Companion text for the exhibit

Exhibit- herbals and manuals in 16th– 18th c Europe

  • We see that the tradition of herbal and medicinal manuals dates back centuries
  • Books, names, descriptions, and images helped standardize practice and spread information
  • Manuals created in Europe also were widely used in America

What did medical manuals achieve?

17th c Europe

  • Movement to strike a blow against elitist medicine.  
  • Nicholas Culpeper (1616-1654) – created a medical manual to provide medicine and medical texts for the masses as well as providing free services for patients in London.

What did medical manuals achieve?

18th c America

  • Similar roles- make medicine available to masses
  • At first Americans brought manuals from Europe
  • Luigi Cornaro. Discourses on a Sober and Temperate Life.
  • John Armstrong. The Art of Preserving Health.
  • George Cheyne. Essay on Health and Long Life.
  • S. A. Tissot. Advice to the People in General, with regard to their Health.
  • Nicholas Culpeper. English Physician; and Complete Herbal.

 

  • William Buchan’s Domestic Medicine, published first in Edinburgh 1769 was reprinted numerous times and common in American homes.

Americans soon created their own manuals

  • In the US in particular this mass production matched the rise of democratization
  • John Tennent’s Every Man his own Doctor: Or, the Poor Planter’s Physician: Prescribing Plain and Easy Means for Persons to cure themselves of all, or most of the Distempers, incident to this Climate, and with very little Charge, the Medicines being chiefly of the Growth and Production of this Country, was first published in Virginia in 1734.  

19th c America

  • Late 18th and early 19th century developments saw the proliferation of knowledge and its mass production!
  • In the US in particular this mass production matched the rise of democratization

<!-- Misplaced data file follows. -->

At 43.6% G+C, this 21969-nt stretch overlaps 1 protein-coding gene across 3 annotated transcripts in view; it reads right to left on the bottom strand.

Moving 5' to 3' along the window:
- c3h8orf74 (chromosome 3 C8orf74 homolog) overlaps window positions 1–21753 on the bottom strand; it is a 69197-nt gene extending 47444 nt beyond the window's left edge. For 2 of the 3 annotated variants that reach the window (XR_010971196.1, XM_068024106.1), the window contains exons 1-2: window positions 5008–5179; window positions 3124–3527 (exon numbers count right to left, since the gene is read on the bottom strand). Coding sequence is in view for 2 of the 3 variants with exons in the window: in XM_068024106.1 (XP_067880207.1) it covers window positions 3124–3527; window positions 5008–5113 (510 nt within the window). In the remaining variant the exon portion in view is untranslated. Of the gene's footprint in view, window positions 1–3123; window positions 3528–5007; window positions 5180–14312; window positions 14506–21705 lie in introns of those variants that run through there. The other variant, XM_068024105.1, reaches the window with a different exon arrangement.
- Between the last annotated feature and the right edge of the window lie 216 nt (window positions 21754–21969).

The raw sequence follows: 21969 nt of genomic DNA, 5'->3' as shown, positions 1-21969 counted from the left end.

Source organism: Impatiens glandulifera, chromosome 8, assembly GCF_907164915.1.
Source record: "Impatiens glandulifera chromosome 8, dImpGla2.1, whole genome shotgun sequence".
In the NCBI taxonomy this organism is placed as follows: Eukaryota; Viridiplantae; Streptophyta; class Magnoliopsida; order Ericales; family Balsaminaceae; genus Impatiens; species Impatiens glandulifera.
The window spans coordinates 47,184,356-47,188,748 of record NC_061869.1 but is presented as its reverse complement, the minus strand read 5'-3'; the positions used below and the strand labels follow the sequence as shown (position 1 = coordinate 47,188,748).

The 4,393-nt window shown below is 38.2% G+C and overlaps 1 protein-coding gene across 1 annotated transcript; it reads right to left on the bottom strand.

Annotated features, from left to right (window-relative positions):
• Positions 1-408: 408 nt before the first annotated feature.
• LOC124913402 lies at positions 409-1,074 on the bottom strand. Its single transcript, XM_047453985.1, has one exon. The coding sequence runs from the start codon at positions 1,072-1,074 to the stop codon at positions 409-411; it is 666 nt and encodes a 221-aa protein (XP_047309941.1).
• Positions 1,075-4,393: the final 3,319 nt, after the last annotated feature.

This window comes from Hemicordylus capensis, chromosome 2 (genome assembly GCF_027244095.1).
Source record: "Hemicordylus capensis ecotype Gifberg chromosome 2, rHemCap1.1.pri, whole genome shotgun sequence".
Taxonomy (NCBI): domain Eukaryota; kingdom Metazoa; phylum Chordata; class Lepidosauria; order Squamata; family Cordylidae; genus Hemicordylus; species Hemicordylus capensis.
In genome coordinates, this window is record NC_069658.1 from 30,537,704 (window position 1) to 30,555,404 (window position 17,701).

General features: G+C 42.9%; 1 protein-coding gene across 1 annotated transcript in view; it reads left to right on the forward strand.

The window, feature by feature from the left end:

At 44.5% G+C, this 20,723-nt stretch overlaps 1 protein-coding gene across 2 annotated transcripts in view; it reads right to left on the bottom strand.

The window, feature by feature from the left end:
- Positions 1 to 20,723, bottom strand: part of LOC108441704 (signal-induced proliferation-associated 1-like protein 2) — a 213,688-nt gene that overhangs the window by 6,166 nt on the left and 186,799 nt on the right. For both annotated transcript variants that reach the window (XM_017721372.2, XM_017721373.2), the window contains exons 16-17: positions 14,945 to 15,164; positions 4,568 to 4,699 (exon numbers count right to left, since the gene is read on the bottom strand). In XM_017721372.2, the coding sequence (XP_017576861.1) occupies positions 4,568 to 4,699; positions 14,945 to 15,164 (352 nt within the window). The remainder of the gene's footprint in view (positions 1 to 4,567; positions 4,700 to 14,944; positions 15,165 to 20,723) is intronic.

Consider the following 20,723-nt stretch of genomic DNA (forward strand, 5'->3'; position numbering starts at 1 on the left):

• Formally trained doctors could not treat all- on the frontier, and not everyone had faith in doctors (minimal training, heroic medicine, etc)
  • Jacksonian Americans also eschewed the idea of expertise- anyone could do anything
  • Literacy and use of mass production techniques made it possible to market materials to the masses

John Gunn’s Domestic Medicine or Poor Man’s Friend

  • Published in Knoxville in 1830- combined “mainstream medical teachings and frontier resourcefulness.”
  • In its first 10 years- printed more than 12 times
  • Reprinted until 1901

Was all home treatment on the frontier?

Example- Louisa May Alcott, Jo’s Boys, (1886) shows the availability of and support for  home treatments…

  • “Stammering, blushing, and looking both sheepish and gratified, Tom suddenly bolted, leaving the elder lady to enlighten the younger at length, and have another laugh over this new sort of courtship, which might well be called accidental. Nan was deeply interested, for she knew Dora, thought her a nice little thing, and predicted that in time she would make Tom an excellent wife, since she admired and ‘appreciated’ him so much.’I shall miss him of course, but it will be a relief to me and better for him; dangling is so bad for a boy. Now he will go into business with his father and do well, and everyone be happy. I shall give Dora an elegant family medicine-chest for a wedding-present, and teach her how to use it. Tom can’t be trusted, and is no more fit for the profession than Silas.’        
  • The latter part of this speech relieved Mrs Jo’s mind, for Nan had looked about her as if she had lost something valuable when she began; but the medicine-chest seemed to cheer her, and the thought of Tom in a safe profession was evidently a great comfort.”